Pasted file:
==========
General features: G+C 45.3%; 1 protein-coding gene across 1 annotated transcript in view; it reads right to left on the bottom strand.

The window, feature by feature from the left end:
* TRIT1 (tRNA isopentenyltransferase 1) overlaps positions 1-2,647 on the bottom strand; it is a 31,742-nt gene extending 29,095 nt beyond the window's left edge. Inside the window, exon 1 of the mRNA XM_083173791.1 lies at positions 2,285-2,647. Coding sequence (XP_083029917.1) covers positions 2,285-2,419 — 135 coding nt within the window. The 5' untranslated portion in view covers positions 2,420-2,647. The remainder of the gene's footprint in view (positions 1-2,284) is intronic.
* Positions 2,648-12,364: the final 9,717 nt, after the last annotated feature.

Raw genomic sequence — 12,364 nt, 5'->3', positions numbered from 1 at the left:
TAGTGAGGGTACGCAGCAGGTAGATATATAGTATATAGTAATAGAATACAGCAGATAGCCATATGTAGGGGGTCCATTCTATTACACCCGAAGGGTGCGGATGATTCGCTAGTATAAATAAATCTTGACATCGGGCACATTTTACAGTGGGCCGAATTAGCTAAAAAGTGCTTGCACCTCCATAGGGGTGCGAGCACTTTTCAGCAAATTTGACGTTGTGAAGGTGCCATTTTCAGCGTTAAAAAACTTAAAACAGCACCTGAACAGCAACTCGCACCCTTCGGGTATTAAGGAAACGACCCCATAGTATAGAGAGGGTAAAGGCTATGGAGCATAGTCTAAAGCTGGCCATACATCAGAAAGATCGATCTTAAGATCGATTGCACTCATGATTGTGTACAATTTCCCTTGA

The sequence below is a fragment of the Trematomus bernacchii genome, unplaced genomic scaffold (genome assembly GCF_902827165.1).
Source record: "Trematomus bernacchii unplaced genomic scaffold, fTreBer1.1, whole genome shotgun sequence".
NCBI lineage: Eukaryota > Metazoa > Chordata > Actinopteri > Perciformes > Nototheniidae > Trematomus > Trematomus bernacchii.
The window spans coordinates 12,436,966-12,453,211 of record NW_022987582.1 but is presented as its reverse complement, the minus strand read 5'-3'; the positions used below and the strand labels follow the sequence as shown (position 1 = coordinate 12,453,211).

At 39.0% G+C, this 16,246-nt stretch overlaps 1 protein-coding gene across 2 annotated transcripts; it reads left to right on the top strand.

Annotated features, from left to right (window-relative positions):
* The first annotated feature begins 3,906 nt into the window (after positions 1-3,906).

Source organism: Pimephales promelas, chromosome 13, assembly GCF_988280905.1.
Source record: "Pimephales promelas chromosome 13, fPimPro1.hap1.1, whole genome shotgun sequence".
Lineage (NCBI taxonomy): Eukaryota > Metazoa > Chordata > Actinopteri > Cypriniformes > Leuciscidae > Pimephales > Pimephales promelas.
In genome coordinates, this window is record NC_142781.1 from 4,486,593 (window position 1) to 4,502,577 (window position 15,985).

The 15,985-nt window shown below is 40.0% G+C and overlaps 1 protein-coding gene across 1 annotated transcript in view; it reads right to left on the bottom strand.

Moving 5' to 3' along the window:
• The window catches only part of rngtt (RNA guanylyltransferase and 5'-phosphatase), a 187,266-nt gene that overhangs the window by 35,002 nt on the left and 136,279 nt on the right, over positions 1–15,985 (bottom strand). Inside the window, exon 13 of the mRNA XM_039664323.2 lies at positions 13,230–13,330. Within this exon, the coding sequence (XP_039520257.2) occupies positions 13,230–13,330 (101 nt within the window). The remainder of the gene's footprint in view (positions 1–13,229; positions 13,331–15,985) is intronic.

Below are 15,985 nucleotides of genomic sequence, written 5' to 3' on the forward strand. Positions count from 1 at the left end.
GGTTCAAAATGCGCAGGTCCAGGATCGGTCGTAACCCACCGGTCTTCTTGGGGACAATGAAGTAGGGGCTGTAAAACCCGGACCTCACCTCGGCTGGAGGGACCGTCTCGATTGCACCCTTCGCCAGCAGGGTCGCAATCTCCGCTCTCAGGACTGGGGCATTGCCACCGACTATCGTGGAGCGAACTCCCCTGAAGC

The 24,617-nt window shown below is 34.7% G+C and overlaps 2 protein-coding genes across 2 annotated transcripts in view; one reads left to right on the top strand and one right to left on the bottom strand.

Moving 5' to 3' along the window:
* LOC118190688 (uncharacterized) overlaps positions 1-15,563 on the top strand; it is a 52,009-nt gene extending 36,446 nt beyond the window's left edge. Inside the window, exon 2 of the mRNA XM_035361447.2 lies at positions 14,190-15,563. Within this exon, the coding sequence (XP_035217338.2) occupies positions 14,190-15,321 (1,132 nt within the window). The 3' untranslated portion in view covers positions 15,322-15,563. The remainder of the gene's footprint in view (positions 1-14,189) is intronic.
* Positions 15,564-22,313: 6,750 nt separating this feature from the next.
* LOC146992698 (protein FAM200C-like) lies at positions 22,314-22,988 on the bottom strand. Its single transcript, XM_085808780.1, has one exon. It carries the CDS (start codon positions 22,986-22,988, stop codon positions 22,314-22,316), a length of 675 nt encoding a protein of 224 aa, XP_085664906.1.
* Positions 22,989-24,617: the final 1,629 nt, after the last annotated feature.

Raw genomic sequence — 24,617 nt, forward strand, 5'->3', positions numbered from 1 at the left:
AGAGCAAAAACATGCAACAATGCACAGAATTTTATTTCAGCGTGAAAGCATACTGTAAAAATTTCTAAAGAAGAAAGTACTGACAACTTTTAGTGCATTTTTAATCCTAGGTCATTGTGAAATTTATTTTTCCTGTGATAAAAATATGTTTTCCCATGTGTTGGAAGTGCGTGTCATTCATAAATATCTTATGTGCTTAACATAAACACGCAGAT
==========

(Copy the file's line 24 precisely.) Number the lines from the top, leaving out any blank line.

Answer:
Moving 5' to 3' along the window: